The general hot-dip galvanizing process consists of applying zinc surface coatings to iron and steel parts and elements, by dipping them in molten zinc baths at a temperature of 450ºC. The purpose of this process is to achieve the protection of metal elements and parts against corrosion caused by moisture and air pollution.
The main phases of the process are as follows:
- The process starts when the parts are received and loaded. The material is then weighed, coded and placed in various tools and equipment ready to be galvanized.
- Remains of grease and oil are removed from the parts by acidic degreasing.
- Slag, scaling and rust are removed from the metal parts by stripping with hydrochloric acid diluted in water.
- After the stripping process, the parts are rinsed or washed with water.
- The flux-dip process consists of submerging parts in a solution of zinc chloride and ammonium chloride salts, thereby achieving activation of the metal surface. It is actually an etching process.
- The parts are then placed into a drying kiln for approximately 45 minutes at 90ºC. The salts become crystallized and moisture is eliminated, thereby avoiding splashing and the production of slag in the later stage.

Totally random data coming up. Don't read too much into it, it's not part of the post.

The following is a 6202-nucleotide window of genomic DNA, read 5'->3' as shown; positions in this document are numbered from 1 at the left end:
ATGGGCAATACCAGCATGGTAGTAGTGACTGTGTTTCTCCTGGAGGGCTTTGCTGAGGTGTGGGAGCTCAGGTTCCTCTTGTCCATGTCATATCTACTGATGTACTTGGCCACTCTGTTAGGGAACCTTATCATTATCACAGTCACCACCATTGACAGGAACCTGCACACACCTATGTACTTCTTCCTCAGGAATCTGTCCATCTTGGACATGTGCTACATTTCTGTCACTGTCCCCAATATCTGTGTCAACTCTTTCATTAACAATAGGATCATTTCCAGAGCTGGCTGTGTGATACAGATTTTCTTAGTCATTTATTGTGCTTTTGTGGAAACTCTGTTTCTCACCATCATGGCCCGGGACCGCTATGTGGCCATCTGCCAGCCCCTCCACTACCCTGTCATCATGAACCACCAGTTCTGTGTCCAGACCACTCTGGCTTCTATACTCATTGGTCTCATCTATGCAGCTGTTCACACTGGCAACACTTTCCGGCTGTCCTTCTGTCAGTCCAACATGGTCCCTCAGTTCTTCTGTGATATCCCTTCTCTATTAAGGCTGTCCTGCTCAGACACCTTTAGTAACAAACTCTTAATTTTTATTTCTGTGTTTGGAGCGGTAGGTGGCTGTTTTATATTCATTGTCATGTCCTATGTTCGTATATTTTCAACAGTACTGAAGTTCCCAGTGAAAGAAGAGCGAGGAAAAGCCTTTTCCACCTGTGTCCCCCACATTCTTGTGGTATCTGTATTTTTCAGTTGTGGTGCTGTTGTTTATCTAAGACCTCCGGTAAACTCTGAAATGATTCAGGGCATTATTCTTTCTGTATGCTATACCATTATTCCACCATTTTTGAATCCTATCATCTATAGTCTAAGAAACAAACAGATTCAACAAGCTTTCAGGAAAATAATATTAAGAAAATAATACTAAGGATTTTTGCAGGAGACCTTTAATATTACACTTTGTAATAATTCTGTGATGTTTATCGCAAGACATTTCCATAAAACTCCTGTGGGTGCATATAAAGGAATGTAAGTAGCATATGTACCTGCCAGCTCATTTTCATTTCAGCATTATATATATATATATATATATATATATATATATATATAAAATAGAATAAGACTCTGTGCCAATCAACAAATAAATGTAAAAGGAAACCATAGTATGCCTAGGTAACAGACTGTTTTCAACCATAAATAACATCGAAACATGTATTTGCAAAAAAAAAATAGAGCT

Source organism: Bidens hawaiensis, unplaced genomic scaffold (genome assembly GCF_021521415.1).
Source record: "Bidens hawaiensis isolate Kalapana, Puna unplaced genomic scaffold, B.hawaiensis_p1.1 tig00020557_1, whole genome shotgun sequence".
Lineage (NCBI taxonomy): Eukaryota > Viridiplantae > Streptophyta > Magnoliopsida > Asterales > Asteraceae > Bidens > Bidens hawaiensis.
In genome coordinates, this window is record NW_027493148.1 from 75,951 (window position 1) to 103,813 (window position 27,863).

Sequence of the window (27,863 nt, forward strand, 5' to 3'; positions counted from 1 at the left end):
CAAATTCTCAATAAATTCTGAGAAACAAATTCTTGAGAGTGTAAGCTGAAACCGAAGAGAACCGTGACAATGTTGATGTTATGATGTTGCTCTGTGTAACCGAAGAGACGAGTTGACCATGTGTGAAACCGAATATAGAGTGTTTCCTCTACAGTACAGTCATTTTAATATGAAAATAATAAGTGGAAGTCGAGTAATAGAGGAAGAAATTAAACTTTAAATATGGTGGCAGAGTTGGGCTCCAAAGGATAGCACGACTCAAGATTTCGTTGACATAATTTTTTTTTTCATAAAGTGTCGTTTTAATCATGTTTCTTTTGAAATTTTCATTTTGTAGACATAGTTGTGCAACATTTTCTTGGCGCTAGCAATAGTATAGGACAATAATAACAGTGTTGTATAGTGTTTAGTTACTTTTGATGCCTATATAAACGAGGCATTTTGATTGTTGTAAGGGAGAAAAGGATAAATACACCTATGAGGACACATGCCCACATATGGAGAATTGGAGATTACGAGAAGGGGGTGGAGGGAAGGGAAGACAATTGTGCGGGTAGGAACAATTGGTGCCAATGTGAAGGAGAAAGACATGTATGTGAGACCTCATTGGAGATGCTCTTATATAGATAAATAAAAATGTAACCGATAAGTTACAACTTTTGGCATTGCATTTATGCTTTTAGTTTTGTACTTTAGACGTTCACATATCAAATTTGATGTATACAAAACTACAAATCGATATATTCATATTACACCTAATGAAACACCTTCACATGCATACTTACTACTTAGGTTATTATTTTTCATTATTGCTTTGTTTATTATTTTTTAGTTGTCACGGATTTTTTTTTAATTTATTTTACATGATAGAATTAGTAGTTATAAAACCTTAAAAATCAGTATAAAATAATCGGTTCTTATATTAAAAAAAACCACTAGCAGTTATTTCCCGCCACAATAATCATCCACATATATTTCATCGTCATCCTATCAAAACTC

- The hot-dip galvanizing stage consists of submerging metal parts in a bath with molten zinc at 450ºC. Here an Fe-Zn reaction occurs resulting in the formation of alloy layers and a pure zinc coating.
- Parts can be cooled by submerging them in water or simply leaving them to cool, which is what we do at GALVASA, unless the customer requests otherwise.
- GALVASA offers its customers the option of organic passivation to avoid white spots and to guarantee shine and an aesthetic appearance of the newly galvanized material.
- Lastly, the materials are inspected and packed to be collected by the customer.
Formation of Alloy Layers
During the hot-dip galvanization process, three alloy layers are formed in the Fe-Zn inter-metallic phase, apart from a pure zinc outer layer that provides the material with very high corrosion resistance properties.
With this coating, the so-called "galvanic cell" is formed, which protects galvanized parts from any local scratches or damages in areas in which the base steel is exposed. This is a form of local cathodic protection in which zinc acts as a sacrificial anode.